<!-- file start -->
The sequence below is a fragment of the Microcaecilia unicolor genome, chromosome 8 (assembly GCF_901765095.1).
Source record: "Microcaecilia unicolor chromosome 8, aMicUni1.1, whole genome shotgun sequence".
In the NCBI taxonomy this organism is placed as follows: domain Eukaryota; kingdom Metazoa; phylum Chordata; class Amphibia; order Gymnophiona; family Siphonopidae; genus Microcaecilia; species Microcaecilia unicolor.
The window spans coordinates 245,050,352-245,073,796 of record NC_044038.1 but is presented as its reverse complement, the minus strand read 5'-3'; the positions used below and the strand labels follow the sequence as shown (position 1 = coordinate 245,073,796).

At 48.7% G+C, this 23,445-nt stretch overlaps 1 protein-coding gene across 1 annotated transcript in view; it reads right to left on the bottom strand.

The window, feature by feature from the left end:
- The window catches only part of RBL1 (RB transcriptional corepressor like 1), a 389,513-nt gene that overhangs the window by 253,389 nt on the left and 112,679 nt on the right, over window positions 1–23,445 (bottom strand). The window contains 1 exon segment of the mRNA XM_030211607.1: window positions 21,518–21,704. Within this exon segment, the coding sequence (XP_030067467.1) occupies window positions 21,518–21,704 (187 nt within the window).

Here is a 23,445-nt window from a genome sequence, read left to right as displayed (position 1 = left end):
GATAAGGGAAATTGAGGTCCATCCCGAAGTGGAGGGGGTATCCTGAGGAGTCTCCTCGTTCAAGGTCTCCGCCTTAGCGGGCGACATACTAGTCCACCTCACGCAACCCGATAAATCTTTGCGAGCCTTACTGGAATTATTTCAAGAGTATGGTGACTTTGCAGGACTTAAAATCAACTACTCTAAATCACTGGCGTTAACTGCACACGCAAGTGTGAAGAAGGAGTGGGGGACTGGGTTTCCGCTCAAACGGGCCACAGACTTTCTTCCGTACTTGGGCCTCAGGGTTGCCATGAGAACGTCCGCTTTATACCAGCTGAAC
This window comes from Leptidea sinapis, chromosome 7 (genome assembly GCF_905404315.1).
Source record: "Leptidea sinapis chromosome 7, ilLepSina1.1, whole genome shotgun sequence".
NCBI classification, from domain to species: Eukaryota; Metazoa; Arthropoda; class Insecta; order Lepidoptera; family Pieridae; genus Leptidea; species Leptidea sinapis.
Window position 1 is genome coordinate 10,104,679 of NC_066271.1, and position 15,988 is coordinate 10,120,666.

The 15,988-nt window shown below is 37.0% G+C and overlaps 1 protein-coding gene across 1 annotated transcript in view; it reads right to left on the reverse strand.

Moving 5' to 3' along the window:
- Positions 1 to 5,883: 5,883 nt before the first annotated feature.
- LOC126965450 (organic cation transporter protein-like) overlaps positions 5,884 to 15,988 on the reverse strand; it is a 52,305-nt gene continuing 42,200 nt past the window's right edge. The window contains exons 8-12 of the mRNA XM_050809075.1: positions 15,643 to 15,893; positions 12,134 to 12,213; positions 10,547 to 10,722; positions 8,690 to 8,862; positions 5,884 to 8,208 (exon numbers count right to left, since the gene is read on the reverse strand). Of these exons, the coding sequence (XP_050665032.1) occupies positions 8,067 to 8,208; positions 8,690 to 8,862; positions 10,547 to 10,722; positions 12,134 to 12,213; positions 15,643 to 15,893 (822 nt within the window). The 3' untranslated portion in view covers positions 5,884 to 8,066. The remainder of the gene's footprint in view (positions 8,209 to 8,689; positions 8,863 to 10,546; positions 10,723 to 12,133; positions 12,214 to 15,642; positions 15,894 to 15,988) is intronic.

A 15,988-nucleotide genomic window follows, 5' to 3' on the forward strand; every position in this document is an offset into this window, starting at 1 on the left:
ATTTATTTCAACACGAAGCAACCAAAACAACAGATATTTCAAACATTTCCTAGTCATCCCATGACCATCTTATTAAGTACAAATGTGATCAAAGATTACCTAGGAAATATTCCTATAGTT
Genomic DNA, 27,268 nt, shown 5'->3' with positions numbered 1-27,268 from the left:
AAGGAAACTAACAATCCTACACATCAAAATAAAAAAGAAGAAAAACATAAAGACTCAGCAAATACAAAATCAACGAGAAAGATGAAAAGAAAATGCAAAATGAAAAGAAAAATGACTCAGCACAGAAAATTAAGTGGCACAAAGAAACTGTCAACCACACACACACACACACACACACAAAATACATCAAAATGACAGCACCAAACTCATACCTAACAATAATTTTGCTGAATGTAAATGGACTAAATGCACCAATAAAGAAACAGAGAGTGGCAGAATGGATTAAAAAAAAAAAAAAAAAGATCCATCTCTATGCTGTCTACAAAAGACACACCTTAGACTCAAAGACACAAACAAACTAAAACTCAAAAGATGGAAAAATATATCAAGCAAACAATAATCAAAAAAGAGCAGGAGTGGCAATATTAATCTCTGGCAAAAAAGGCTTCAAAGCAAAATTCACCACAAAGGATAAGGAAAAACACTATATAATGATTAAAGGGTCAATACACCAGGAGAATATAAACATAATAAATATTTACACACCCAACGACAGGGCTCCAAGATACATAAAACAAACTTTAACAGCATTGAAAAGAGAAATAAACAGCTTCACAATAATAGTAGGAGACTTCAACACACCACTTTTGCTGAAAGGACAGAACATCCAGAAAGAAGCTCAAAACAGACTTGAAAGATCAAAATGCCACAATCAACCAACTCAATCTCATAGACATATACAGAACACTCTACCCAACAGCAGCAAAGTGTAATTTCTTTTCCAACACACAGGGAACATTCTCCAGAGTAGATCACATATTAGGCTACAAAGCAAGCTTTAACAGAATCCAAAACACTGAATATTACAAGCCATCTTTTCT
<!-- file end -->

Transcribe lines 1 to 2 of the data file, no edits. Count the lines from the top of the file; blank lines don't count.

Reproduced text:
The sequence below is a fragment of the Microcaecilia unicolor genome, chromosome 8 (assembly GCF_901765095.1).
Source record: "Microcaecilia unicolor chromosome 8, aMicUni1.1, whole genome shotgun sequence".